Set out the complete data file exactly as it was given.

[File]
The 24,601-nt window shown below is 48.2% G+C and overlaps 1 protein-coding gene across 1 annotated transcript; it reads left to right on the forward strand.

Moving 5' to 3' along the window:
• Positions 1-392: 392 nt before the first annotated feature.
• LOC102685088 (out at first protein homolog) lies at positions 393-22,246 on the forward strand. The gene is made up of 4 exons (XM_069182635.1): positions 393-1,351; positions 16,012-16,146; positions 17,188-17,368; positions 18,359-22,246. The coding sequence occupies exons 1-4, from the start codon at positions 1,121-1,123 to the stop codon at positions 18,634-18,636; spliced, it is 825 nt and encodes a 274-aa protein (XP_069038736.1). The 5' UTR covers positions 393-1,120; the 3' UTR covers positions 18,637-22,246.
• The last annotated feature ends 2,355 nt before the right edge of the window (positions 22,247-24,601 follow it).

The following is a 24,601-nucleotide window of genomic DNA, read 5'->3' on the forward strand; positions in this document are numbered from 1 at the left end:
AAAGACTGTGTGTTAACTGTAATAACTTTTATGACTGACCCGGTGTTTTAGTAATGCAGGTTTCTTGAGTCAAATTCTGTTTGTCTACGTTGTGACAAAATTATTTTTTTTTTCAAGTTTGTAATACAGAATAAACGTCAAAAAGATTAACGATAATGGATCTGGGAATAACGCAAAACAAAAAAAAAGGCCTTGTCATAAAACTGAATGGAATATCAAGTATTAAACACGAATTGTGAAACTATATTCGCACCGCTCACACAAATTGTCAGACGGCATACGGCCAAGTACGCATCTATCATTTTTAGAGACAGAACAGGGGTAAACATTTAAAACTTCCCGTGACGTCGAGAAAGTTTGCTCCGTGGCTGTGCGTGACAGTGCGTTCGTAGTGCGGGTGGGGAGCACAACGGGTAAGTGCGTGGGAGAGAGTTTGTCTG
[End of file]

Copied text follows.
The 24,601-nt window shown below is 48.2% G+C and overlaps 1 protein-coding gene across 1 annotated transcript; it reads left to right on the forward strand.

Moving 5' to 3' along the window:
• Positions 1-392: 392 nt before the first annotated feature.
• LOC102685088 (out at first protein homolog) lies at positions 393-22,246 on the forward strand. The gene is made up of 4 exons (XM_069182635.1): positions 393-1,351; positions 16,012-16,146; positions 17,188-17,368; positions 18,359-22,246. The coding sequence occupies exons 1-4, from the start codon at positions 1,121-1,123 to the stop codon at positions 18,634-18,636; spliced, it is 825 nt and encodes a 274-aa protein (XP_069038736.1). The 5' UTR covers positions 393-1,120; the 3' UTR covers positions 18,637-22,246.
• The last annotated feature ends 2,355 nt before the right edge of the window (positions 22,247-24,601 follow it).

The following is a 24,601-nucleotide window of genomic DNA, read 5'->3' on the forward strand; positions in this document are numbered from 1 at the left end:
AAAGACTGTGTGTTAACTGTAATAACTTTTATGACTGACCCGGTGTTTTAGTAATGCAGGTTTCTTGAGTCAAATTCTGTTTGTCTACGTTGTGACAAAATTATTTTTTTTTTCAAGTTTGTAATACAGAATAAACGTCAAAAAGATTAACGATAATGGATCTGGGAATAACGCAAAACAAAAAAAAAGGCCTTGTCATAAAACTGAATGGAATATCAAGTATTAAACACGAATTGTGAAACTATATTCGCACCGCTCACACAAATTGTCAGACGGCATACGGCCAAGTACGCATCTATCATTTTTAGAGACAGAACAGGGGTAAACATTTAAAACTTCCCGTGACGTCGAGAAAGTTTGCTCCGTGGCTGTGCGTGACAGTGCGTTCGTAGTGCGGGTGGGGAGCACAACGGGTAAGTGCGTGGGAGAGAGTTTGTCTG